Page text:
The priesthood itself cannot be magnified nor diminished. However, one who worthily uses his priesthood in service to others can magnify his calling in the priesthood.
All who hold the priesthood of God are joined together in a common bond of service. The resurrected John the Baptist expressed this concept on that sacred occasion when he restored the Aaronic Priesthood to men on earth. This angelic messenger from God, the same who had been privileged to baptize the Savior, addressed the Prophet Joseph Smith and his associate in the work, Oliver Cowdery, as “my fellow servants.” (D&C 13:1.) What a marvelous model for humble service in the kingdom of God!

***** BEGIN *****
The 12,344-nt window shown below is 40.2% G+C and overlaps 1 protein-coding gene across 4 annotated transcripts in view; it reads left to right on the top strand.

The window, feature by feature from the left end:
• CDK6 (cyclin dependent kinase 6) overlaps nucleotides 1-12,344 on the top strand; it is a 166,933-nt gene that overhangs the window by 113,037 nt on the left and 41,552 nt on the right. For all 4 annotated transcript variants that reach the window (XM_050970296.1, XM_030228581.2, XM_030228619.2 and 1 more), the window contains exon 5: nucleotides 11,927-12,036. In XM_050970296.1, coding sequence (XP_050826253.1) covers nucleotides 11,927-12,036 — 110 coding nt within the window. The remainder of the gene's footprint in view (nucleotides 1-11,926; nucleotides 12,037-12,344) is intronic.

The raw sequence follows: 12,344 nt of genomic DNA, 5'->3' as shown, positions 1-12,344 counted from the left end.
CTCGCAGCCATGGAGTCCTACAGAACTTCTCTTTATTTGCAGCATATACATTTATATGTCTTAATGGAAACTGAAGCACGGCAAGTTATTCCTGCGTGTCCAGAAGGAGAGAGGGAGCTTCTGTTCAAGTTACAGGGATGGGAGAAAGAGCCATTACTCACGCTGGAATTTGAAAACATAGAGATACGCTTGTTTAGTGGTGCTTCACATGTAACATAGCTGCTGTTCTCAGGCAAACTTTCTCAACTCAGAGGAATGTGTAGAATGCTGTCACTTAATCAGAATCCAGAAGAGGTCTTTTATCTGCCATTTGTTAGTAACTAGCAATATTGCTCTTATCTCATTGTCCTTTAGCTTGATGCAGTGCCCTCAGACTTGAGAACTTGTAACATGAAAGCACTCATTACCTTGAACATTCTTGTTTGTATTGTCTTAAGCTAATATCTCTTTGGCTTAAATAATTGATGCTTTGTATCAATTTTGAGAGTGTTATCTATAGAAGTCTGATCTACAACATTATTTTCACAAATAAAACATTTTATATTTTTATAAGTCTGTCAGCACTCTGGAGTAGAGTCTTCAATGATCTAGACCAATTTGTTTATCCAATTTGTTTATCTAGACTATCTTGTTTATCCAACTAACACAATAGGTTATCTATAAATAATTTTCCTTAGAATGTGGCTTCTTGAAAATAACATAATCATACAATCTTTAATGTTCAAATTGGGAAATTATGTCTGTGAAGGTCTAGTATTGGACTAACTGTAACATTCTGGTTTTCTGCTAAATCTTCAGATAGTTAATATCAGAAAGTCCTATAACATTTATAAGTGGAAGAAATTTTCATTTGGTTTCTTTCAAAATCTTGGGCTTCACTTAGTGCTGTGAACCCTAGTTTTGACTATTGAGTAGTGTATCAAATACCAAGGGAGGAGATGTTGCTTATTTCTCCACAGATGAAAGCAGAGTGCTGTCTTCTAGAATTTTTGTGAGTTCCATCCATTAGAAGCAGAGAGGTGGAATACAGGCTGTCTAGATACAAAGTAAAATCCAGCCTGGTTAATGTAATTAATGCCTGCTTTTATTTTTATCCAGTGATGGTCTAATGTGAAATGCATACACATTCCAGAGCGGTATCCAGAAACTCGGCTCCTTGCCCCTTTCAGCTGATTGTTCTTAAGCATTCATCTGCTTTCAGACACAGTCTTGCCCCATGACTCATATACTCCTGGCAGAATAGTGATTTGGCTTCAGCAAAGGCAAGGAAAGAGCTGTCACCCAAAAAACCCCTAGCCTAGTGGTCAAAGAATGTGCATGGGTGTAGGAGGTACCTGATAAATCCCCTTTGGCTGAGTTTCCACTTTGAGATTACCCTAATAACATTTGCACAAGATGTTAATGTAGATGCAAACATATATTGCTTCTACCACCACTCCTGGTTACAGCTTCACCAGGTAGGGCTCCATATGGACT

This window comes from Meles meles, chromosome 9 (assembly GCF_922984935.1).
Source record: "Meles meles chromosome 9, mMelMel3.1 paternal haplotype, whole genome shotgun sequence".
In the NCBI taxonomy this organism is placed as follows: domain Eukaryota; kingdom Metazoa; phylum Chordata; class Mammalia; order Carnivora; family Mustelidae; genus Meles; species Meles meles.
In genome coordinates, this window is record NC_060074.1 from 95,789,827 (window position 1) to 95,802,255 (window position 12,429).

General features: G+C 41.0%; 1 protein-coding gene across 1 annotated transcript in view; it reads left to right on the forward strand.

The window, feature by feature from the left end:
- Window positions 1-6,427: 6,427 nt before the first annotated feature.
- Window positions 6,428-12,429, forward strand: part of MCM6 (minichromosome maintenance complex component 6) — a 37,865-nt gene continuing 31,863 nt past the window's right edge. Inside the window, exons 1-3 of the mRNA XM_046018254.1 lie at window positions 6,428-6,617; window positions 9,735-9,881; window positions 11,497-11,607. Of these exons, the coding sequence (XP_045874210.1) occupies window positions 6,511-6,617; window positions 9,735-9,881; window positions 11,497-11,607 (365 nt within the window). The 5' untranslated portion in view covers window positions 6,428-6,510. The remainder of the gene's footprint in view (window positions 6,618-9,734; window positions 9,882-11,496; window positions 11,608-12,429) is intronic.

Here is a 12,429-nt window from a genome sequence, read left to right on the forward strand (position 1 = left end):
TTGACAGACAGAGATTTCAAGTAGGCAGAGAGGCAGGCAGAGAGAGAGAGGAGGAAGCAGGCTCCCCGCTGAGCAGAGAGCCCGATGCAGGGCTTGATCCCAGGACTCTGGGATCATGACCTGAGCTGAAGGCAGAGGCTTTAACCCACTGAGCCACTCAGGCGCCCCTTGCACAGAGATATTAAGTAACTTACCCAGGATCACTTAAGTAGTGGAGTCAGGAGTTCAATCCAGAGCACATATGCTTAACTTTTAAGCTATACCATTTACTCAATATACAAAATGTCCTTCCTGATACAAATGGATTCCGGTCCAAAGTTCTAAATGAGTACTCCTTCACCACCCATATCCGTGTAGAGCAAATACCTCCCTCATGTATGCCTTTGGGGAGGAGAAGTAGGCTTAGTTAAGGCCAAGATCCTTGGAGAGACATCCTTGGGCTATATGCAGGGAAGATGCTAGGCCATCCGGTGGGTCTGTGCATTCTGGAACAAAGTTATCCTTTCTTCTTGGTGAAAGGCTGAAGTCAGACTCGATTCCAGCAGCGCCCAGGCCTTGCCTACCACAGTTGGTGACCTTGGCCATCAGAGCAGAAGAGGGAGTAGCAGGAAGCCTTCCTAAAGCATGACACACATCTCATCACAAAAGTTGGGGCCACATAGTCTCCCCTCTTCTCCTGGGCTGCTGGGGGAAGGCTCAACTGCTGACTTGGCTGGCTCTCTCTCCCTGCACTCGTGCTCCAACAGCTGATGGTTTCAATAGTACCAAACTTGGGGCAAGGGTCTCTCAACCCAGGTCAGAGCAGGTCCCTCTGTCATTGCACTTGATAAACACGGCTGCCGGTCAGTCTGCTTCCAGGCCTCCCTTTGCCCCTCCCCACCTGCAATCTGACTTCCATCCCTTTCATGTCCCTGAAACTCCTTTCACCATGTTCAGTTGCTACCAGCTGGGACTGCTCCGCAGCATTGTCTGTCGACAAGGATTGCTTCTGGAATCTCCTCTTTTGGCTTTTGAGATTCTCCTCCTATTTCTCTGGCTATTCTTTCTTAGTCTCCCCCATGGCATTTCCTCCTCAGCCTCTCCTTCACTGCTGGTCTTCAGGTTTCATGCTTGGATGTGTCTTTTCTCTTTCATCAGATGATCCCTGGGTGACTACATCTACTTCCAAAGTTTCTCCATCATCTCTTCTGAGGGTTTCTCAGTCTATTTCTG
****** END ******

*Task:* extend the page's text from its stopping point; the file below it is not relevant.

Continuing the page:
Each man or boy who holds the priesthood, regardless of his priesthood or his ordained office, is a fellow servant in the work of the Lord Jesus Christ.
Although I hold the ordained office of Apostle in the Melchizedek Priesthood, my associates in that office and I are fellow servants in the work of the Lord with the most recently ordained deacon or elder in the Church.
While the Apostle Paul stated the truth that “God hath set … first apostles [in the Church” (1 Cor. 12:28), he also stated the truth that each member of the body is necessary. No one in any priesthood office can say of those in other offices, “I have no need of thee,” because we all are fellow servants in the service of the Lord. (See 1 Cor. 12:14–28.) Our common and most important objective is to do His work. Each priesthood bearer, acting within the duties of his calling, is needed to accomplish the work of the Lord.
I repeat, a priesthood office is bestowed not for status but for service. You and I are fellow servants in the Church of Jesus Christ.